Jerry Cantrell - Brighten: This is the album I've been waiting for Jerry Cantrell to make for years, and its arrival serves as the beginning of a new role for him in relation to popular music. Cantrell has always been a sage, but previously he's been reluctant about it. Brighten shows him aging into this new position in a way so as to best take advantage of the role as a songwriter and musician. Brighten is big and filled with living reflections, a man looking behind him to better inform his path into the future. The songs hit hard, because, despite a decade between us, I can completely relate. Aging is rough, but you have to take what you can from it, use your mistakes and triumphs to make the future better. 

Also, bringing Greg Puciato into the fold earns JC enormous goodwill in my book. 

Sleaford Mods - Spare Ribs: Spare Ribs hit at exactly the right time, in my opinion, to make it both extremely poignant socially and serve as the most idealized presentation of Sleaford Mods' sound to date (I say that at the risk of having Williamson dismiss my assessment as 'cuntish'). These guys have a social perspective that previously made their minimalist approach to songwriting feel a lot bigger than it might have seemed at first glance. With Spare Ribs, the music has caught up.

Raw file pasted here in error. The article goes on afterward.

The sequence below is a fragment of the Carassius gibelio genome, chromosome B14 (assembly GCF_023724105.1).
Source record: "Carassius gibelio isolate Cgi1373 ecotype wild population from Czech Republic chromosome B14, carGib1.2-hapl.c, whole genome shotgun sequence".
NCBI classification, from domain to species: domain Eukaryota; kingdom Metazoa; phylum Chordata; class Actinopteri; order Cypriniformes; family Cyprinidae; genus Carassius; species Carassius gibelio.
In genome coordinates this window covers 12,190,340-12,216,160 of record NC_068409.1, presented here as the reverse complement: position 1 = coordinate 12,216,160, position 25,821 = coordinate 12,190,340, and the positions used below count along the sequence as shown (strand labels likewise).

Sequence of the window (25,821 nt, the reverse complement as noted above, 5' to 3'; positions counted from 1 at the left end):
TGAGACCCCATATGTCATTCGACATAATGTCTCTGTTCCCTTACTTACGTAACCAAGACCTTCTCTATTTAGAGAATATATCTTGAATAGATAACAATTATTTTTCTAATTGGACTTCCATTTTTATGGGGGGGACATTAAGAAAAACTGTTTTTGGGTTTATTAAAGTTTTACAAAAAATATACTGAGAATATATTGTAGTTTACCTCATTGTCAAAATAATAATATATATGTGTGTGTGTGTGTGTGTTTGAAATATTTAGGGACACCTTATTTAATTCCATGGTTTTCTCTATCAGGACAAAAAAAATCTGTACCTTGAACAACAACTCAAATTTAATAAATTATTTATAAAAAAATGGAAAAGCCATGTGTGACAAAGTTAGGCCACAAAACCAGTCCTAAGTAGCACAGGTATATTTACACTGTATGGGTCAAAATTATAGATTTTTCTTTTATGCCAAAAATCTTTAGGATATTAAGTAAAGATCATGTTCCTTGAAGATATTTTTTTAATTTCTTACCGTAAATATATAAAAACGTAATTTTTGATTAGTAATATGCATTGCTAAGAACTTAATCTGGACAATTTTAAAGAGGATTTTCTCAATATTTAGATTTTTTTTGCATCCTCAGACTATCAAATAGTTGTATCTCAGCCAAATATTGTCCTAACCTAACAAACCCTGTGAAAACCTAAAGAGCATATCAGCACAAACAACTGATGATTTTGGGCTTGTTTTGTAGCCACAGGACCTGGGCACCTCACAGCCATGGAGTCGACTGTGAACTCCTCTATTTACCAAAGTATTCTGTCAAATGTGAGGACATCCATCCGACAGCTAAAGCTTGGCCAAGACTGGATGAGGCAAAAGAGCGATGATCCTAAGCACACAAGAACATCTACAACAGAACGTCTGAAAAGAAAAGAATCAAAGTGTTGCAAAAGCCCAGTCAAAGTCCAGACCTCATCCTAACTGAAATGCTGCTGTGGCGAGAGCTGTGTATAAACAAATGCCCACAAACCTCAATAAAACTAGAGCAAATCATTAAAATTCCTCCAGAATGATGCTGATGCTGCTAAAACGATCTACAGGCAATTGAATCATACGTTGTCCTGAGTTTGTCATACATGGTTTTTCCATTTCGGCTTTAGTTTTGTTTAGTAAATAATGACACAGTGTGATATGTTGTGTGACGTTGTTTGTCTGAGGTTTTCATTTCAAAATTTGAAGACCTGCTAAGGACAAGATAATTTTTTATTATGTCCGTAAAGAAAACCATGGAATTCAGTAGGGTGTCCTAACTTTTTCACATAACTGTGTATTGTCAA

Ministry: Moral Hygiene: I'm not entirely sure when the last time a Ministry album made it onto one of my year-end lists. Maybe 2007's The Last Sucker, because, while I've liked most of the band's releases, I haven't loved any since Sucker. Moral Hygiene, however, is a return to form for Uncle Al and his cohorts. This makes perfect sense, as who else could you expect to chronicle the shitstorm of the last two years into pulse-pounding, cynical Industrial Metal that perfectly represents where we are in relation to our planet and technology? 

Perturbator - Lustful Sacraments: How so many fans turned their backs on James Kent for this album blows my mind because to me, Lustful Sacraments is an evolution for him as an artist that makes 100% perfect sense. It's deep, layered with nuance and knows when to take huge swings - all of which land. Incorporating more traditional "band" elements is no doubt a turn-off to some old-school fans who want another Dangerous Days. For myself, I'm happy to go wherever Kent's artistic wanderlust takes him.

Mastodon - Hushed and Grim: Double albums almost never work, yet they remain a rite of passage for bands. Hushed and Grim is probably the most solid of the like to come out in three decades. There's no excess here, nothing is superfluous. Each of the songs helps to expand Mastodon's sound, while as an overall cycle, all fifteen tracks form a solid, coherent whole. Not a feat easily mastered, but then, Mastodon has become one of the best bands around.